Brown stink bug about to land in a bug trap
Stinks to be trapped. Viktor Talashuk/Unsplash

Uninvited guests at your summer cookout can be real pests. So get rid of your annoying insect visitors with a DIY bug trap. But bear in mind that not all the traps you find on the internet work.

A sonic mosquito repellent is one failure of an insect trap. “There is no scientific basis for bug-repellent traps that claim to use a high-pitched frequency to drive away pests,” says Roxanne Connelly, an entomologist at the University of Florida. Traps claiming to attract bugs with yeast are equally dubious.

[Related: How to get rid of mice]

Connelly and Ty Ashcraft, an exterminator at Holistic Pet Solutions in Charlotte, North Carolina, offer an easy stink bug trap, mosquito trap, and fruit fly trap that actually get the job done, and explain why they work. (If you’ve found a good DIY gnat trap, lady bug trap, or bed bug trap, let us know in the comments.)

Stink bugs

Plastic bottle with light and stink bugs at the bottom
Illustration: Chris Philpott

Omnipresent stink bugs, with their pungent coriander-like odor (used to defend against predators), can make a home uninhabitable. Ashcraft has a quick fix. Start by cutting off the top 2 inches of a two-liter bottle. Then invert and tape the neck to the opening so the top sits within the bottle. Drop a small battery-powered light into the container. In a dimly lit space, the light will attract stink bugs, trapping them until you can dispose of them. “Make sure to place this in attics, basements, or other dark areas,” Ashcraft says.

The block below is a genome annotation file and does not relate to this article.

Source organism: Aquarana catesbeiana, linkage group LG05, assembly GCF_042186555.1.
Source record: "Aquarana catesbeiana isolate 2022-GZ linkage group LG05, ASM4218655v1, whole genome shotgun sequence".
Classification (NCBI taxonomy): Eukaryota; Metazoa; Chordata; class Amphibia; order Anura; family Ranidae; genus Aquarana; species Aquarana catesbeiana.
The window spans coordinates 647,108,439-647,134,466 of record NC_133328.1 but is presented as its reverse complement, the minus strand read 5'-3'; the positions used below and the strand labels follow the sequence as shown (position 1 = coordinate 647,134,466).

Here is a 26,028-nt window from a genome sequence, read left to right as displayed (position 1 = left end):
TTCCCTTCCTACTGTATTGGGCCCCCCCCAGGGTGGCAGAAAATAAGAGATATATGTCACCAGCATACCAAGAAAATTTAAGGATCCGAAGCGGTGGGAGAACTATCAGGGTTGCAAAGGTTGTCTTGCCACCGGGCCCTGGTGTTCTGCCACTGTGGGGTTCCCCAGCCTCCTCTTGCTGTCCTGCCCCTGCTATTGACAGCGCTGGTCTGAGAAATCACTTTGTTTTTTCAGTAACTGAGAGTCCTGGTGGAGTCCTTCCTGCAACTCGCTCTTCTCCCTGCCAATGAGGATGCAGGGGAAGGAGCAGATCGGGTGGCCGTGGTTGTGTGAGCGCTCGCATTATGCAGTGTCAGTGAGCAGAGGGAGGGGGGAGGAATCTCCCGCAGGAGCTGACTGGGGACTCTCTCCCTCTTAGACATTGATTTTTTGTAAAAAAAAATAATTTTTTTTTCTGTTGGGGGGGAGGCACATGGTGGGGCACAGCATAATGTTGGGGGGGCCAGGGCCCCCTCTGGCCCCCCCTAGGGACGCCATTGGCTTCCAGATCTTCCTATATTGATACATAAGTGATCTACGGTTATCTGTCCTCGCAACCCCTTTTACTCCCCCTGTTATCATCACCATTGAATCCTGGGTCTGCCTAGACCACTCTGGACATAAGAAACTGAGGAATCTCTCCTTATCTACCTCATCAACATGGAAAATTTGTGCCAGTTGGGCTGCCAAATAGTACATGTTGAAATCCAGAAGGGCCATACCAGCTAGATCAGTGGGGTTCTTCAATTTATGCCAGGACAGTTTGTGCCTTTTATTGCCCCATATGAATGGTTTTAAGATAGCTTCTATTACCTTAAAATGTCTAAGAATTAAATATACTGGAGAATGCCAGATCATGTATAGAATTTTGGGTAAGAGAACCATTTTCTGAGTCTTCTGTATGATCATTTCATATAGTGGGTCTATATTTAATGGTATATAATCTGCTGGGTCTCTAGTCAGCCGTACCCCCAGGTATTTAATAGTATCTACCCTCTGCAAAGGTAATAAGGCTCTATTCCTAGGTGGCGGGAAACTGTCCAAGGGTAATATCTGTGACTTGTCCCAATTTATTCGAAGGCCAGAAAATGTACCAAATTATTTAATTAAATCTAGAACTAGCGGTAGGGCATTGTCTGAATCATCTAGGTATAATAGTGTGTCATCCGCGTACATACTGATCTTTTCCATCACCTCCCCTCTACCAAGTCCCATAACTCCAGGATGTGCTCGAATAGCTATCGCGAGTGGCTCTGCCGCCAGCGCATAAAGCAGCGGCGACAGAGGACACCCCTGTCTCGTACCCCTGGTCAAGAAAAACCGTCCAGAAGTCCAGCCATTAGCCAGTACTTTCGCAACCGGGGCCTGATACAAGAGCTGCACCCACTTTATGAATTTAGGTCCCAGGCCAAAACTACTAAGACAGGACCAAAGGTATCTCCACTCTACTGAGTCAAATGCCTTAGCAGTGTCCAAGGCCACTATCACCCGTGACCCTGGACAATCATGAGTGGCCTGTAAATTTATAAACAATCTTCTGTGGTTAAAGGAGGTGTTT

Plastic bottle painted black with mesh and mosquitoes on top
Illustration: Chris Philpott

Not all mosquitoes are attracted to the same bait. Connelly suggests a low-tech “ovitrap,” which uses standing water to lure Aedes albopictus and Aedes aegypti, two common breeds. First, cut off the top of a two-liter plastic bottle, and spray-paint the outside a solid black. Then drill two 3/8-inch overflow holes below the brim. Cover them, and the top, with fine mesh. Secure a wet cloth around the brim (soak it once a day) and fill the trap with water. Eggs, laid on the fabric, will hatch, fall through the mesh, and grow too large to escape.

Fruit flies

Bowl with dish soap, water, red wine vinegar, and fruit flies
Illustration: Chris Philpott

For fruit flies, Connelly’s recommended trap is simple. Fill a quart-size bowl with a sudsy mixture of water and dish soap. Then set a smaller bowl, filled with a quarter-cup of red-wine vinegar, afloat in the center. The vinegar attracts fruit flies, which then get stuck in the suds. Do this a few days before having people over. “I refresh the soap twice a day, and within three days, that typically clears all the flies,” Connelly says.

This post has been updated. It was originally published on July 8, 2016.